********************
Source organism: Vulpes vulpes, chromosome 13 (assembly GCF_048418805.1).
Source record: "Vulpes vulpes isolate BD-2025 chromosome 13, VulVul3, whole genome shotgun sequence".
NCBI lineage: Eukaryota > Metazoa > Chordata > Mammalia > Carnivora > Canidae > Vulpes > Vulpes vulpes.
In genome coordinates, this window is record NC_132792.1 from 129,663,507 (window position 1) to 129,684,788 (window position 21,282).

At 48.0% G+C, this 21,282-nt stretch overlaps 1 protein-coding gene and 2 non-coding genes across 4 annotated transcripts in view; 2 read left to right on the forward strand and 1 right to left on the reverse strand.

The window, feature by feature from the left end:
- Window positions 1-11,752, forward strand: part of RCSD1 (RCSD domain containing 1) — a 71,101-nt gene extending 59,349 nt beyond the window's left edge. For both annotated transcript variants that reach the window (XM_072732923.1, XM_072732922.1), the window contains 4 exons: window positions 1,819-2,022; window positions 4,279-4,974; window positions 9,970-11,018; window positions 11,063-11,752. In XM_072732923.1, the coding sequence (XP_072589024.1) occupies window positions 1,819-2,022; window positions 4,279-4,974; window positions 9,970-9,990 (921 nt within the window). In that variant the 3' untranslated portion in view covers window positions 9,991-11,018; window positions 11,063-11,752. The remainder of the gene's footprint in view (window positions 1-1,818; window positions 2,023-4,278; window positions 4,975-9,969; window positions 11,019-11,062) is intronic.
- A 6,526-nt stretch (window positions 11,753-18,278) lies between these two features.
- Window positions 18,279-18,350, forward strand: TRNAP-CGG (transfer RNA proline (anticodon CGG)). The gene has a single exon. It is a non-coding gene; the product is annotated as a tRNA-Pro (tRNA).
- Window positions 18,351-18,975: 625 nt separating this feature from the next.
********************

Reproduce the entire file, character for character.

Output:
Source organism: Vulpes vulpes, chromosome 13 (assembly GCF_048418805.1).
Source record: "Vulpes vulpes isolate BD-2025 chromosome 13, VulVul3, whole genome shotgun sequence".
NCBI lineage: Eukaryota > Metazoa > Chordata > Mammalia > Carnivora > Canidae > Vulpes > Vulpes vulpes.
In genome coordinates, this window is record NC_132792.1 from 129,663,507 (window position 1) to 129,684,788 (window position 21,282).

At 48.0% G+C, this 21,282-nt stretch overlaps 1 protein-coding gene and 2 non-coding genes across 4 annotated transcripts in view; 2 read left to right on the forward strand and 1 right to left on the reverse strand.

The window, feature by feature from the left end:
- Window positions 1-11,752, forward strand: part of RCSD1 (RCSD domain containing 1) — a 71,101-nt gene extending 59,349 nt beyond the window's left edge. For both annotated transcript variants that reach the window (XM_072732923.1, XM_072732922.1), the window contains 4 exons: window positions 1,819-2,022; window positions 4,279-4,974; window positions 9,970-11,018; window positions 11,063-11,752. In XM_072732923.1, the coding sequence (XP_072589024.1) occupies window positions 1,819-2,022; window positions 4,279-4,974; window positions 9,970-9,990 (921 nt within the window). In that variant the 3' untranslated portion in view covers window positions 9,991-11,018; window positions 11,063-11,752. The remainder of the gene's footprint in view (window positions 1-1,818; window positions 2,023-4,278; window positions 4,975-9,969; window positions 11,019-11,062) is intronic.
- A 6,526-nt stretch (window positions 11,753-18,278) lies between these two features.
- Window positions 18,279-18,350, forward strand: TRNAP-CGG (transfer RNA proline (anticodon CGG)). The gene has a single exon. It is a non-coding gene; the product is annotated as a tRNA-Pro (tRNA).
- Window positions 18,351-18,975: 625 nt separating this feature from the next.